Posted: April 1, 2011, 5 a.m. EDT
© Ferret Gizmo/Courtesy of Cori & Matt Kindred Westgate
If your ferret responds positively to people, including strangers, it can be a good ferret ambassador.
What Is A Good Ferret Ambassador?
A good ferret ambassador is a ferret that is good in public and responds positively to people that it meets. It tolerates being petted and handled by strangers and doesn’t get stressed out in new situations. Some ferrets are naturally well-behaved and others may need some training. You must assess your ferret’s personality before taking it out in public and work with it accordingly.
Why Should I Encourage My Ferret To Be A Good Ferret Ambassador?
Although the popularity of ferrets has increased over the years, many people are still not familiar with them. Many people do not even know that ferrets are a domesticated species, bred and raised like dogs and cats. Making sure that your ferret is a good ambassador for its species is important toward winning over the attitudes, if not the hearts, of nonferret owners you meet.
People fear the unknown. If they have a positive experience with your ferret, they will hopefully be more open-minded to them in the future. If your ferret is nippy or unruly, then people that encounter it may develop a negative feeling toward ferrets in general.
How Can I Turn My Ferret Into A Good Ferret Ambassador?
Not every ferret can become a perfect Ferret Ambassador, but giving your ferret a lot of handling and knowing when your ferret has had enough attention will help.
You and other family members should handle your ferret often -- several times a day, if possible. Start with short periods of time and work your way up as your ferret adjusts. If you live alone, ask other ferret owners or friends to come over and handle your pet to get it used to strangers.
Get your ferret used to being touched on all parts of its body, especially its head. Most people do not realize that a ferret may consider having the back of its head touched to be an aggressive move. Touching this area frequently by people that your ferret is familiar with will help desensitize your ferret to such contact, and many ferrets actually learn to enjoy it.
When you are out in public with your ferret, especially until you learn how your ferret is going to react, always offer people your ferret’s lower back to pet. This keeps teeth and claws facing away from the person petting your ferret. Your ferret may not actually bite or intentionally scratch someone, but this will help keep accidents from happening. Keep your ferret’s nails trimmed, too.
Do not let children hold your pet until you are very sure that your ferret is well-trained and do it only in the presence of the child’s parent. This is for the protection of you and your pet. If a child pulls on your ferret’s tail and your ferret nips the child, Mom or Dad can actually see that their child provoked the nip. Otherwise the child is likely to tell his or her parents, “The ferret bit me” without mentioning that its tail was pulled or that it was actually just a nip. This is a good reason to make sure that your ferret is up-to-date on its rabies shots as well. Proof of vaccination can help prevent a tragic end to your pet should a scratch or nip occur.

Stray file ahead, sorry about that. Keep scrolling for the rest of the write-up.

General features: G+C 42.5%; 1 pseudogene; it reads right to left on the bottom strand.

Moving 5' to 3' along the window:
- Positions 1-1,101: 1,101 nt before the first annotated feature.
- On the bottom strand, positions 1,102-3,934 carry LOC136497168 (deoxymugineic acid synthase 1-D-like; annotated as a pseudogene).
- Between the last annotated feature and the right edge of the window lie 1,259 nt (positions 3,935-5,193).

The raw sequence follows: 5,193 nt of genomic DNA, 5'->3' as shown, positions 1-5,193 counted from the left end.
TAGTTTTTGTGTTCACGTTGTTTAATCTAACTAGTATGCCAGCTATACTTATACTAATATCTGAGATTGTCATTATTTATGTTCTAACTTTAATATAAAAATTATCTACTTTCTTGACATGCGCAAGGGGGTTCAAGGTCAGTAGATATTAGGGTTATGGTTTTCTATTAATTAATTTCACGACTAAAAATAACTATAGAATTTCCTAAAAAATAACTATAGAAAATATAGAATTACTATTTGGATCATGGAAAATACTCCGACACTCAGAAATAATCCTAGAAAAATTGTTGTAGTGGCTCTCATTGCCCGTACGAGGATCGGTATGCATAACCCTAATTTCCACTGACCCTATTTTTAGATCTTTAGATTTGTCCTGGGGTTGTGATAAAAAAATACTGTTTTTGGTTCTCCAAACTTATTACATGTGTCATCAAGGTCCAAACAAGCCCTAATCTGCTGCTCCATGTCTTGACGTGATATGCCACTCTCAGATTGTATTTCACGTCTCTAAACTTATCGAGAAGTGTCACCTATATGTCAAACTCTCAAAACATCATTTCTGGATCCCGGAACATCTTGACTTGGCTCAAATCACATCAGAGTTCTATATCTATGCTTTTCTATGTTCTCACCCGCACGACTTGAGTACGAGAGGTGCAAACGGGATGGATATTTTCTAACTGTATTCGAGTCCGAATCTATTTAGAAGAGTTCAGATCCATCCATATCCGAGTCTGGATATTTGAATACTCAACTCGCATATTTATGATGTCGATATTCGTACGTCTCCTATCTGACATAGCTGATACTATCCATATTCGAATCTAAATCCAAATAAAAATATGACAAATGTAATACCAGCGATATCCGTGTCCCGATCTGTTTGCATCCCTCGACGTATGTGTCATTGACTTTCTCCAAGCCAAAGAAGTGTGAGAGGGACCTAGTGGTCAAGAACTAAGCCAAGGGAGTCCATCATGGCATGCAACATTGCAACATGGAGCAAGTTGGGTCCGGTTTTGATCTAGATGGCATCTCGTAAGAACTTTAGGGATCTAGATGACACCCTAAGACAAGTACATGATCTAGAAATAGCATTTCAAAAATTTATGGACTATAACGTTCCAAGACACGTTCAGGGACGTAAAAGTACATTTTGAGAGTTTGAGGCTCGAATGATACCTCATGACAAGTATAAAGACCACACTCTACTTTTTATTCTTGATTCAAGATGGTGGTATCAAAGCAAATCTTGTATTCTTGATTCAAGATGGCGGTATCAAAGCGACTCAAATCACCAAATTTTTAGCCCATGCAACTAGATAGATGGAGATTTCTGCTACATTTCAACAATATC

Make sure that the child is also old enough to understand how to hold the ferret and big enough to accommodate the size of the ferret. A 7-year-old child can understand that a ferret is a living creature and can be shown how to hold a ferret properly. A 2- or 3-year-old child is not physically capable of holding a ferret well and may squeeze the ferret or drop it if the ferret starts to squirm. Very young children also don’t know how to pet a ferret, or most animals for that matter. They are more likely to hit at an animal than actually pet it. These actions can hurt or upset your pet and make it fearful toward future encounters.
Don’t Push Your Ferret’s Limits
If your ferret isn’t feeling well or if it is in a very hyper mood, then it is not a good time to work on training your pet or taking it out in public. Even when your ferret is well, keep your sessions with the public short and give your ferret a break if it starts getting restless.
Make sure that your ferret has all the comforts of home with you if you are going to be away from your house for a while. People will not be impressed with your pet if it poops on them! If your ferret starts to get squirmy, take it away from the person holding it and explain to them that your ferret probably needs to do its “duty.” A large carrier or play pen with food, water and a litter pan should be handy to give your ferret a break from all the attention.
If you are walking your ferret on a leash (train it at home first!), carry a plastic bag and some tissues with you to clean up its messes, just like you would for a dog. No one likes to step in pet poop, no matter how small it is.
Be A Good Ambassador, Too
Never force your ferret on someone. If someone does not want to hold your ferret, do not try to force them into holding it. They might panic and drop your pet.
Be prepared to tell people all about your pet and ferrets in general, but let them decide if they are ready to interact with your pet. Once they see how you hold your ferret and they hear you tell about this fascinating creature, you are more likely to win them over. They may never become ferret owners, but at least they will have a more positive attitude toward ferrets.
Mary Van Dahm has worked with exotic animals for more than 40 years, and she has specialized in ferrets for 22 of those years. She currently shares her home with three ferrets, three sugar gliders and her husband, Kurt.